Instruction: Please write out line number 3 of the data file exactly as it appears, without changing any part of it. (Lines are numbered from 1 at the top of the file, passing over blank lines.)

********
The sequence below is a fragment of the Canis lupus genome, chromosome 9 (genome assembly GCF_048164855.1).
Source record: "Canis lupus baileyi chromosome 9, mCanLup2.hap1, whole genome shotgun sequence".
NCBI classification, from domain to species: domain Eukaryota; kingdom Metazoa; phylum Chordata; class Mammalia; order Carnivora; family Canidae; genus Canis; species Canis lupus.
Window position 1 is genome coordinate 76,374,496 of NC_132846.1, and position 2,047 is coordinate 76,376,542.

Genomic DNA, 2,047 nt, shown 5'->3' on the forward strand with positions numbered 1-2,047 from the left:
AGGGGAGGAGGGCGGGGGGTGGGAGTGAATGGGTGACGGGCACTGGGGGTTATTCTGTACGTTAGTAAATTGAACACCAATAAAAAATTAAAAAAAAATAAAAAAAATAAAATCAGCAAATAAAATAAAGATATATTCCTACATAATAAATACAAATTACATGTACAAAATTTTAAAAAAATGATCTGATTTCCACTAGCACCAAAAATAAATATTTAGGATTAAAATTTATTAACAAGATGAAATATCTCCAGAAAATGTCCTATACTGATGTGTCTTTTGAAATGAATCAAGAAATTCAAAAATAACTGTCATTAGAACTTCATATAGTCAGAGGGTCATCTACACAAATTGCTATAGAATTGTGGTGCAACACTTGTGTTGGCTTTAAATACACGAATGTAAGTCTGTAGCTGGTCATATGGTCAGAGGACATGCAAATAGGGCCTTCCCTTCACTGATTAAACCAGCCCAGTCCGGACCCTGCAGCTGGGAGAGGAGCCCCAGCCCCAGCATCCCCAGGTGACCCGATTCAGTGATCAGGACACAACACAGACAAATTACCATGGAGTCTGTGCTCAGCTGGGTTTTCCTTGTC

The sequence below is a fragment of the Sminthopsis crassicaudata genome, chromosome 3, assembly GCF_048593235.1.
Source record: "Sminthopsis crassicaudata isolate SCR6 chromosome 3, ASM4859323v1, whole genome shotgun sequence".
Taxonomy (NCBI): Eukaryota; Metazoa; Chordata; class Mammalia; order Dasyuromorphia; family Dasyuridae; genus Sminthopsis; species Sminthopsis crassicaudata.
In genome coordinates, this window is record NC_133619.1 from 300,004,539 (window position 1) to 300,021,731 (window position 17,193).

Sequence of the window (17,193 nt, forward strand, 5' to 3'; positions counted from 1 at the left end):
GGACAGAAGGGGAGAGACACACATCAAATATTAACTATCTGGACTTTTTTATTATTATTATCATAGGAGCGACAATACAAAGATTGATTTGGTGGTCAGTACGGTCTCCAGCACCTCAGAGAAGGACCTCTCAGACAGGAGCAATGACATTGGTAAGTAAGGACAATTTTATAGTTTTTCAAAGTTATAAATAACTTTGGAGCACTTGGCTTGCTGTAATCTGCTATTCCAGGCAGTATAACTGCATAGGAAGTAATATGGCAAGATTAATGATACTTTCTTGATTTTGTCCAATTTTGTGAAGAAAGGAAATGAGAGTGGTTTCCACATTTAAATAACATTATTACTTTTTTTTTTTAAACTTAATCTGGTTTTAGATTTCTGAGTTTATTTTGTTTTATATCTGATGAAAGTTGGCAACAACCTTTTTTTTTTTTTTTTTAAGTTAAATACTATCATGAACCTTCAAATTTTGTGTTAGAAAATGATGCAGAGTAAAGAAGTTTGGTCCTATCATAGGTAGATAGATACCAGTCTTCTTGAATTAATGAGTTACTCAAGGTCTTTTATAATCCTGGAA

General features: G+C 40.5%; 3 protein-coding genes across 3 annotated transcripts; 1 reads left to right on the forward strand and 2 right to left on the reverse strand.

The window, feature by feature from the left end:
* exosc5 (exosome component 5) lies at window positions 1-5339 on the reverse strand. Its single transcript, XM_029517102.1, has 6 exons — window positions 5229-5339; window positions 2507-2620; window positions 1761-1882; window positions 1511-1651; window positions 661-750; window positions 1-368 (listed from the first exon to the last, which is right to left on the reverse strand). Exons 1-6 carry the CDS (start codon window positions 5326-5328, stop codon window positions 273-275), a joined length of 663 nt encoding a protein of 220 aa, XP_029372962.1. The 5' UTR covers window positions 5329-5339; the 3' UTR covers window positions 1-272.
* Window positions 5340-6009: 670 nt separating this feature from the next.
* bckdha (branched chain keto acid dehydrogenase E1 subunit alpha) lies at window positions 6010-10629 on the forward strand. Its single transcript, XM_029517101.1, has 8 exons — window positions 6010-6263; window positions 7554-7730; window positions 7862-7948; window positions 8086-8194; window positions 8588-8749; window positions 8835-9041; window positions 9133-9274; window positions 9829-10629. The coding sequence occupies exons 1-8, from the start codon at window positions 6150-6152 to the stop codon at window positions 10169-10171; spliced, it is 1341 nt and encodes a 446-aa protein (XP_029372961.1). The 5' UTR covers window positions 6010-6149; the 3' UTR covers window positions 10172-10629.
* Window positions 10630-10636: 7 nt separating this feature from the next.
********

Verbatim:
NCBI classification, from domain to species: domain Eukaryota; kingdom Metazoa; phylum Chordata; class Mammalia; order Carnivora; family Canidae; genus Canis; species Canis lupus.